Expansive feature lists can make any( ) solution sound attractive. But what counts are the features you’ll use, and identifying them prior to actually implementing MFT can generate a storm of confusion.
While every organization should determine which features matter most to them, there are some components no MFT solution should be without. Some of those are antivirus protection, file integrity checks, and the ability to restart interrupted file transfers.
Can your current file transfer solution sniff out viruses and malware? If so, do its security features meet the high standards needed for corporate data security?
In a recent, highly publicized corporate security breach, unauthorized parties gained access to tens of millions of credit cards and data files from Target Corporation customers. And while details of the breach are still coming out, it appears that inadequate virus and malware monitoring allowed hackers to access customer data via a shared Windows drive and FTP – a classic case of conventional file transfer methods failing to protect enterprise from an attack.
As analysts have noted, MFT could have helped Target avoid the data breach by replacing insecure FTP scripts and centralizing control over automated file transfers. Antivirus protection is key to modern MFT’s underlying architecture.
How do virus and malware monitoring “work” in an MFT context? Here are some essential data security features, all of which we discuss in our white paper on eliminating insecure file transfers, that you should expect an MFT solution to provide:
• Modern encryption – MFT products should encrypt files per Federal Information Processing Standard (FIPS)-verified and Advanced Encryption Standard (AES) algorithms.
• File streaming – The demilitarized zone, or DMZ, refers to the open network across which files must travel during user-to-user and business-to-business transfers; an MFT solution should stream encrypted files across the DMZ rather than store them there in anticipation of forwarding them later.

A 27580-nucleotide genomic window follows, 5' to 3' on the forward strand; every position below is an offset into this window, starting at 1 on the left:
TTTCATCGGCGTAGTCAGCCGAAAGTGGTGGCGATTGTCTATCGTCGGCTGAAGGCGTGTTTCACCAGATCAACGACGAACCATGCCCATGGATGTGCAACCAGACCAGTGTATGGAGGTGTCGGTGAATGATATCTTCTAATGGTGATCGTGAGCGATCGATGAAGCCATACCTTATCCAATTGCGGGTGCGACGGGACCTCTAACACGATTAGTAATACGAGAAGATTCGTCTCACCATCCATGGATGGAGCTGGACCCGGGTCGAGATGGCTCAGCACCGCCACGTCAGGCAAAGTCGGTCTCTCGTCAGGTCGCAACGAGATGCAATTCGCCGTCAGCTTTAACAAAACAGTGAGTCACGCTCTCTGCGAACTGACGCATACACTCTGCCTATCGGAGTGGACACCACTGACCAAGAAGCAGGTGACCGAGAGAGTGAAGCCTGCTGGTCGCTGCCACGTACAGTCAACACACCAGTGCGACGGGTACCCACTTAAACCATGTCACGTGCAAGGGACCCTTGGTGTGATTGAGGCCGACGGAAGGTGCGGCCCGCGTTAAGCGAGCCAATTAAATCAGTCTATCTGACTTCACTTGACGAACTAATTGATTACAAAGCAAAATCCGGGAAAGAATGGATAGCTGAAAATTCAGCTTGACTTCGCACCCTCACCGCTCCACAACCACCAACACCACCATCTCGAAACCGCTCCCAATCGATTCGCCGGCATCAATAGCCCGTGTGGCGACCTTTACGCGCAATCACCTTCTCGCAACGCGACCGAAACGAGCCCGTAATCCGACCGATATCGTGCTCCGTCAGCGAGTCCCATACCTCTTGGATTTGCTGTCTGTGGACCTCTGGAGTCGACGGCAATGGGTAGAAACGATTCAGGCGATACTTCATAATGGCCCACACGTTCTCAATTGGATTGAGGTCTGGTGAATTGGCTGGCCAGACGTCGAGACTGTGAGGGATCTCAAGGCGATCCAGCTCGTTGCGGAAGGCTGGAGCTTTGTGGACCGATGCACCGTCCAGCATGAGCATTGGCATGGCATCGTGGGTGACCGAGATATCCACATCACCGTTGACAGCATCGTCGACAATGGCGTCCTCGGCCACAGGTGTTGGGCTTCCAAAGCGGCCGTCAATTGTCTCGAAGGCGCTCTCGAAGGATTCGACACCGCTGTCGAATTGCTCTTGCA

• Comprehensive authentication and authorization – This should apply to all users, servers, clients, and databases connected to the MFT network at any time.
Conventional file transfer methods rarely even approach the level of security these features provide. Still, you should accept no less in an MFT solution – especially when securing corporate data is an organizational imperative.
File integrity & compliance
To maintain compliance, many enterprises must ensure file integrity, and your MFT solution should be able to do so in accordance with industry standards. Keeping in mind that different verticals are subject to different rules, let’s consider file integrity in the context of healthcare data, which is subject to HIPAA regulations.
While healthcare management systems often apply all necessary data integrity safeguards by default, what about data in transit from a hospital to an insurance company? How can organizations guarantee the integrity of patient files once they’ve left internal systems?
Modern MFT solutions protect file integrity by performing the following functions:
• Integrity checks – Through checksum or hashing, MFTs perform calculations for every file leaving the enterprise.
• Access controls – These prevent unauthorized parties from modifying a file before it’s transferred.
• Data encryption – A file’s contents are impossible to obtain as it crosses the DMZ.
HIPAA is just one class of regulation that requires file integrity verification, but there are many others. Organizations in the financial sector may be subject to SOX, PCI DSS, or GLBA rules, and their MFT solutions should accommodate the file integrity safeguards those laws require.
Interrupted file transfers
If there’s one MFT feature that any enterprise can get behind, it’s the ability to restart an interrupted file transfer.
Besides being outright annoying, interrupted transfers can lead to missed deadlines and damaged business relationships. Just think what might happen if an interrupted file transfer prevents a sales associate from accessing her demo files during an on-site meeting with a prospect.
Or don’t consider it. The outcome probably isn’t a happy one.
To avoid similar scenarios, automatic retries, checkpoint restarts, and guaranteed delivery should be standard components of your MFT solution. In the event of an interruption, the file transfer should restart automatically – not from the beginning, but from the precise point of failure. That way it won’t take nearly as long for the transfer to complete, which is a big deal when you’re transferring large files.
So just remember not to overlook security, compliance, and delivery features in a managed file transfer solution. They may seem like a small part of a sweeping feature suite, but they’re often the most essential components for business.
This is the seventh post in a 10-part series on managing file transfers. Read rest of the series here. Be sure to subscribe to our blog to receive the next posts.